Dehydrogenation Step, Molten Aluminum Degassing Unit

The dehydrogenation step is a step for removing hydrogen from molten aluminum in the degassing unit.

Hydrogen is mainly produced from hydrogen contained in the fuel, water, and organic matter attached to aluminum-based metals. If it contains too much hydrogen, pinholes will be produced during the rolling of aluminum ingots, which will reduce the strength of the product. In addition, if there is too much hydrogen, air bubbles will be formed on the surface when the aluminum ingot is rolled. Therefore, hydrogen must be reduced to a level of less than 0.15 ml per 100 g, preferably less than 0.1 ml per 100 g of molten aluminum.

The hydrogen in the dehydrogenation step is removed by fluxing, chlorine purification, online purification, etc., but it is more preferable to use an online degassing device.

Dehydrogenation Step

Working Principle of Online Degassing Equipment

The online degassing equipment is installed on the line between the holding furnace and the casting machine, and has two functions of heating and processing. Heating is by means of a heater installed on the lid of the container to preheat the container before filling it with molten aluminum. The operator can set the temperature to maintain the metal temperature between castings and increase the temperature during the casting process. The treatment is to make the molten aluminum from the outlet of the holding furnace contain a certain amount of impurities (hydrogen, alkaline metals, slag inclusions), which are eliminated after online processing.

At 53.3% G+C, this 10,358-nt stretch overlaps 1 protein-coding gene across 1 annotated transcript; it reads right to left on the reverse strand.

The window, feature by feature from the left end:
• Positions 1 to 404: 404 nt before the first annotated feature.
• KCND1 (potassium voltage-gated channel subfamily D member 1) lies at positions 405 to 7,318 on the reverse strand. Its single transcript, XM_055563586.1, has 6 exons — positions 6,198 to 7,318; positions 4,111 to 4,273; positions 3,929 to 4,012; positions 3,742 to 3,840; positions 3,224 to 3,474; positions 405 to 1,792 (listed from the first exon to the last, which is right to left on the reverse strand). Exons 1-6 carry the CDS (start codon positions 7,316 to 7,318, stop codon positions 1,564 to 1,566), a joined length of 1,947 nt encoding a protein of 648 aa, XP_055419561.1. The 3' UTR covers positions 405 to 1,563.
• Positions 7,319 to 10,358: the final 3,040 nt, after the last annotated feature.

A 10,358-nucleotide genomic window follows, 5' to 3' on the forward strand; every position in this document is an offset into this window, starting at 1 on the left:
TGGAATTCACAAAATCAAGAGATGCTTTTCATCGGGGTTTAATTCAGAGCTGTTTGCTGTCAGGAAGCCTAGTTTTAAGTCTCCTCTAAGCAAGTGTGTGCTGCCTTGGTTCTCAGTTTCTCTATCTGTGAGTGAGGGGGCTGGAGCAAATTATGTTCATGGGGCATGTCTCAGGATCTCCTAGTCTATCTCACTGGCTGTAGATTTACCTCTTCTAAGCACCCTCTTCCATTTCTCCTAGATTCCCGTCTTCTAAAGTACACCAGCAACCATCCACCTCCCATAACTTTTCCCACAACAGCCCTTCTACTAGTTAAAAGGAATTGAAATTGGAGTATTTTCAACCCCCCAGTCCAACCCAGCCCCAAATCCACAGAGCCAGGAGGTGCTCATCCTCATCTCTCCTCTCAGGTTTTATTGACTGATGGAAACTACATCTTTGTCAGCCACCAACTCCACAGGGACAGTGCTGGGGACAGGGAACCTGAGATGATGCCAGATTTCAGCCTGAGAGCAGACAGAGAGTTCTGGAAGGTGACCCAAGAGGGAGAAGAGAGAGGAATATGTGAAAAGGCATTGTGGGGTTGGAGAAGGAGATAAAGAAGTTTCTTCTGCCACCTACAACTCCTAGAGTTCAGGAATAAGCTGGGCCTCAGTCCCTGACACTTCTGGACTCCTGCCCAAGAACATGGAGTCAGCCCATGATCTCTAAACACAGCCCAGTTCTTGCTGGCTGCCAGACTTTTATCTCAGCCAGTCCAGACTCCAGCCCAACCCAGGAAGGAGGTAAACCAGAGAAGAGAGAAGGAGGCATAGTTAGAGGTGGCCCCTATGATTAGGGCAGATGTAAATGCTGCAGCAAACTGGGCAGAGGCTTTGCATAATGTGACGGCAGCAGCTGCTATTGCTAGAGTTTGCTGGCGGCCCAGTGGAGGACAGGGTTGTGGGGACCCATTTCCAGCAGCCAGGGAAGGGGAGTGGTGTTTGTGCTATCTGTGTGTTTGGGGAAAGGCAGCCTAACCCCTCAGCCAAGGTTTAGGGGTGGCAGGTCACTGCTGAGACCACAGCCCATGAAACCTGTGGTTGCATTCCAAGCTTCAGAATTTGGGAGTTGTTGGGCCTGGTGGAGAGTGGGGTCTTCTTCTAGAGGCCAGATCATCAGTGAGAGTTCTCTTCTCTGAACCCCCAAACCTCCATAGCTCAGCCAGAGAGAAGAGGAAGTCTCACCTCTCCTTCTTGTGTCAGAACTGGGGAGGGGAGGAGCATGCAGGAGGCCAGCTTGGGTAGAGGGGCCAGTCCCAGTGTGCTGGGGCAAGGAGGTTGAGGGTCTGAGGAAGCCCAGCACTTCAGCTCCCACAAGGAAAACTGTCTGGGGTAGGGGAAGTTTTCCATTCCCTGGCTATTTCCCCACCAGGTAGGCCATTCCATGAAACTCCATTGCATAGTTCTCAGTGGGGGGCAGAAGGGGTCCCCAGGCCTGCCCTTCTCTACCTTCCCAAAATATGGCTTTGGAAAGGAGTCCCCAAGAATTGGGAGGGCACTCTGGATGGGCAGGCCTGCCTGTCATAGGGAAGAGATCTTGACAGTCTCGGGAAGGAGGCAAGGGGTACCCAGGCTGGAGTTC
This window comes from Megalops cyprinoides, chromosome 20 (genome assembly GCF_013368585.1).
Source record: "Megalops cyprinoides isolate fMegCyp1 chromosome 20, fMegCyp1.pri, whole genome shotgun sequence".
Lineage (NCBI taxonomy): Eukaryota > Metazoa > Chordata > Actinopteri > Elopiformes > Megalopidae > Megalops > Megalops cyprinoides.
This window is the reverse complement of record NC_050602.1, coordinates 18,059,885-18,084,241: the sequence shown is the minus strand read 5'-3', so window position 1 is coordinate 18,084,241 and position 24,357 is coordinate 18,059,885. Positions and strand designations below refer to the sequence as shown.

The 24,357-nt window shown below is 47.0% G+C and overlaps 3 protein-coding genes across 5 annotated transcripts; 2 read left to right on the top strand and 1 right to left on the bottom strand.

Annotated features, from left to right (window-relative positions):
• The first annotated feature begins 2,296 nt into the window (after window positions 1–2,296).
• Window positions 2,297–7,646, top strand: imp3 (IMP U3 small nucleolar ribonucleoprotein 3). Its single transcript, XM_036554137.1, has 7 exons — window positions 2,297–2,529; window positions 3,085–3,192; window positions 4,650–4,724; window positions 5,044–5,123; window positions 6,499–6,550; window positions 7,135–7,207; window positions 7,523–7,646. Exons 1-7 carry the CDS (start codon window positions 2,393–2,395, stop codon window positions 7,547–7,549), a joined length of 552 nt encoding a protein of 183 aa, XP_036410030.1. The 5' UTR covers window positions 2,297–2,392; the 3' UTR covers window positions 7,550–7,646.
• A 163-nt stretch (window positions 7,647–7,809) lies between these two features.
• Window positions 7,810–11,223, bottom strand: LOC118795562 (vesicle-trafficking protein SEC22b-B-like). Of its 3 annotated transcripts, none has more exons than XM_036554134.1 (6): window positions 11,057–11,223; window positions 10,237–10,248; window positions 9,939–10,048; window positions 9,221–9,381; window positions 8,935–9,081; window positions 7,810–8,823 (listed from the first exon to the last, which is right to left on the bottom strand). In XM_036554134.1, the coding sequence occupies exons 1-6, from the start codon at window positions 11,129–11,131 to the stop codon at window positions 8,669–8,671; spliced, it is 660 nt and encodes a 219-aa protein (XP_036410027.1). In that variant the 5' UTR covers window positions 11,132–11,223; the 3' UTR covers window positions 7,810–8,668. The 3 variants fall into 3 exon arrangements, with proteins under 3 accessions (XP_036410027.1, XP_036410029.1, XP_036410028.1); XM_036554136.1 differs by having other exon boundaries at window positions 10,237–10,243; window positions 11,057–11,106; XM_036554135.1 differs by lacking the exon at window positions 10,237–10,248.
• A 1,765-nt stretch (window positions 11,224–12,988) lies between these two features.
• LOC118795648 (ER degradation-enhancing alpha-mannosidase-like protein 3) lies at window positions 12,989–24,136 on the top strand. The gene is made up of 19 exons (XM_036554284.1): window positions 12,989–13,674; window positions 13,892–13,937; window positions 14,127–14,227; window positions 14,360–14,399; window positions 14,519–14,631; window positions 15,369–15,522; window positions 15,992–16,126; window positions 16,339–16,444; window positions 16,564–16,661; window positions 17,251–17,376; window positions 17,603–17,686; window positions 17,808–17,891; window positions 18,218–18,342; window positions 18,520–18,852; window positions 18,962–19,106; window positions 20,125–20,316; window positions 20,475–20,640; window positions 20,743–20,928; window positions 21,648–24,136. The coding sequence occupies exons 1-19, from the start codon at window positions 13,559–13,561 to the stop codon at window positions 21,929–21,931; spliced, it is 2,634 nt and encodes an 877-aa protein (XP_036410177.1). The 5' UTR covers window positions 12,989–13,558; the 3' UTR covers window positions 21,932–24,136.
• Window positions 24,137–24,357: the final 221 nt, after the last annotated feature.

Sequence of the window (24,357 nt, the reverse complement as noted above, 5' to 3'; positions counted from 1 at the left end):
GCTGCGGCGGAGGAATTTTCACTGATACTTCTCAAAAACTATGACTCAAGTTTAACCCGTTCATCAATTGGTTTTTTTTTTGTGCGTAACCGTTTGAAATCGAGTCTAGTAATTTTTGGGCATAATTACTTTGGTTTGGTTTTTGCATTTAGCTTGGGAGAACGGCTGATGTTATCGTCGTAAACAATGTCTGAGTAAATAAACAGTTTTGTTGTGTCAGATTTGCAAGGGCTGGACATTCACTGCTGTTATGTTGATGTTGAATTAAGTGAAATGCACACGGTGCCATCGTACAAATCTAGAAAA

The treatment process adopted by the online degassing device is based on the principle of gas flotation. The rotor injects and uniformly disperses the process gas (inert gas or a mixture of inert gas and chlorine gas), and the upward flow of tiny bubbles into the melt. Hydrogen is absorbed into the bubbles and eliminated, alkali metals are eliminated through chemical interaction with chlorine gas to form chlorides; slag inclusions are captured by bubbles, and larger slag inclusions collide with bubbles to be captured; smaller slag inclusions pass radially through the bubbles The cross-section is captured, and then the slag inclusion rises with the bubbles to the surface of the melt to form scum.

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